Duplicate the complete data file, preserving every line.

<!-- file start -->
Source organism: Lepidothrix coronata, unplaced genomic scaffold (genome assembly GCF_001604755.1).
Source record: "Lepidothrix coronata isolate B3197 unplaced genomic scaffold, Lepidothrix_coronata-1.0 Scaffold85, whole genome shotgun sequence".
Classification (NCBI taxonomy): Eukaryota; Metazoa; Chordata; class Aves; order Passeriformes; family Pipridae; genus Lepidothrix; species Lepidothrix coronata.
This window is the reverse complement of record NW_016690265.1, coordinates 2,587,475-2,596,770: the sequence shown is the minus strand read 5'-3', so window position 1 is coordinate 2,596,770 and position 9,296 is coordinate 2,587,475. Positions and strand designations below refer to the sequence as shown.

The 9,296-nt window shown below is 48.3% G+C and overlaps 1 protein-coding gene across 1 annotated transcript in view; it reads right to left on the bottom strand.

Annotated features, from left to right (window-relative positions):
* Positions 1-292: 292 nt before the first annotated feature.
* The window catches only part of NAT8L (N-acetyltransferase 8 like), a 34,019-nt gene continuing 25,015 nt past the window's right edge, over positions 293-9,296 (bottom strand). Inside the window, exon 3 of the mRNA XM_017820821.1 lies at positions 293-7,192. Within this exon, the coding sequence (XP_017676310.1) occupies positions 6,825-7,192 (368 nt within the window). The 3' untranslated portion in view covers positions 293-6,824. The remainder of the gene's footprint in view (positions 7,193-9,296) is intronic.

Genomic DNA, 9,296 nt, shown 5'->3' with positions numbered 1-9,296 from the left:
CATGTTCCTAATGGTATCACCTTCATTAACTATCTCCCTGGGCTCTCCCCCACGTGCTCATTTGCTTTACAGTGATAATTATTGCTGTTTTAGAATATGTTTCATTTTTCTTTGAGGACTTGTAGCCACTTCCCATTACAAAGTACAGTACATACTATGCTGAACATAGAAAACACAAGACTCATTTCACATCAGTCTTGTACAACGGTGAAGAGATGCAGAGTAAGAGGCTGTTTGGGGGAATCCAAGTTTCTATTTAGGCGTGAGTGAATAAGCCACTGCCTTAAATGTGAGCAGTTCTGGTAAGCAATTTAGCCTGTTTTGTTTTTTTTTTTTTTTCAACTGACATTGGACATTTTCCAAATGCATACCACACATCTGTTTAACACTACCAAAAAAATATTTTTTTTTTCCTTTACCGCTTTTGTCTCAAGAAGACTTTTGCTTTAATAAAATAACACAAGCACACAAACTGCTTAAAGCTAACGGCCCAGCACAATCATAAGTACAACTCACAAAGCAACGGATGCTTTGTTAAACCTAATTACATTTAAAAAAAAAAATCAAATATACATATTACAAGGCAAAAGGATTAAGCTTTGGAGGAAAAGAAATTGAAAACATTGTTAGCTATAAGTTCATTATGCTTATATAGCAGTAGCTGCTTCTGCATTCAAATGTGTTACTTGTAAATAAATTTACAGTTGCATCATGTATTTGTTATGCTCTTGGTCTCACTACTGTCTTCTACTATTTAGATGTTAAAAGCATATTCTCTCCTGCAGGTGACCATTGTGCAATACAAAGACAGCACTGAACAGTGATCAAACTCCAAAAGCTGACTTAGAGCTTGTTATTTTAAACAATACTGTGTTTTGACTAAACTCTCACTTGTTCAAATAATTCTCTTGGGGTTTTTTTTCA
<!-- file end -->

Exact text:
Source organism: Lepidothrix coronata, unplaced genomic scaffold (genome assembly GCF_001604755.1).
Source record: "Lepidothrix coronata isolate B3197 unplaced genomic scaffold, Lepidothrix_coronata-1.0 Scaffold85, whole genome shotgun sequence".
Classification (NCBI taxonomy): Eukaryota; Metazoa; Chordata; class Aves; order Passeriformes; family Pipridae; genus Lepidothrix; species Lepidothrix coronata.
This window is the reverse complement of record NW_016690265.1, coordinates 2,587,475-2,596,770: the sequence shown is the minus strand read 5'-3', so window position 1 is coordinate 2,596,770 and position 9,296 is coordinate 2,587,475. Positions and strand designations below refer to the sequence as shown.

The 9,296-nt window shown below is 48.3% G+C and overlaps 1 protein-coding gene across 1 annotated transcript in view; it reads right to left on the bottom strand.

Annotated features, from left to right (window-relative positions):
* Positions 1-292: 292 nt before the first annotated feature.
* The window catches only part of NAT8L (N-acetyltransferase 8 like), a 34,019-nt gene continuing 25,015 nt past the window's right edge, over positions 293-9,296 (bottom strand). Inside the window, exon 3 of the mRNA XM_017820821.1 lies at positions 293-7,192. Within this exon, the coding sequence (XP_017676310.1) occupies positions 6,825-7,192 (368 nt within the window). The 3' untranslated portion in view covers positions 293-6,824. The remainder of the gene's footprint in view (positions 7,193-9,296) is intronic.

Genomic DNA, 9,296 nt, shown 5'->3' with positions numbered 1-9,296 from the left:
CATGTTCCTAATGGTATCACCTTCATTAACTATCTCCCTGGGCTCTCCCCCACGTGCTCATTTGCTTTACAGTGATAATTATTGCTGTTTTAGAATATGTTTCATTTTTCTTTGAGGACTTGTAGCCACTTCCCATTACAAAGTACAGTACATACTATGCTGAACATAGAAAACACAAGACTCATTTCACATCAGTCTTGTACAACGGTGAAGAGATGCAGAGTAAGAGGCTGTTTGGGGGAATCCAAGTTTCTATTTAGGCGTGAGTGAATAAGCCACTGCCTTAAATGTGAGCAGTTCTGGTAAGCAATTTAGCCTGTTTTGTTTTTTTTTTTTTTTCAACTGACATTGGACATTTTCCAAATGCATACCACACATCTGTTTAACACTACCAAAAAAATATTTTTTTTTTCCTTTACCGCTTTTGTCTCAAGAAGACTTTTGCTTTAATAAAATAACACAAGCACACAAACTGCTTAAAGCTAACGGCCCAGCACAATCATAAGTACAACTCACAAAGCAACGGATGCTTTGTTAAACCTAATTACATTTAAAAAAAAAAATCAAATATACATATTACAAGGCAAAAGGATTAAGCTTTGGAGGAAAAGAAATTGAAAACATTGTTAGCTATAAGTTCATTATGCTTATATAGCAGTAGCTGCTTCTGCATTCAAATGTGTTACTTGTAAATAAATTTACAGTTGCATCATGTATTTGTTATGCTCTTGGTCTCACTACTGTCTTCTACTATTTAGATGTTAAAAGCATATTCTCTCCTGCAGGTGACCATTGTGCAATACAAAGACAGCACTGAACAGTGATCAAACTCCAAAAGCTGACTTAGAGCTTGTTATTTTAAACAATACTGTGTTTTGACTAAACTCTCACTTGTTCAAATAATTCTCTTGGGGTTTTTTTTCA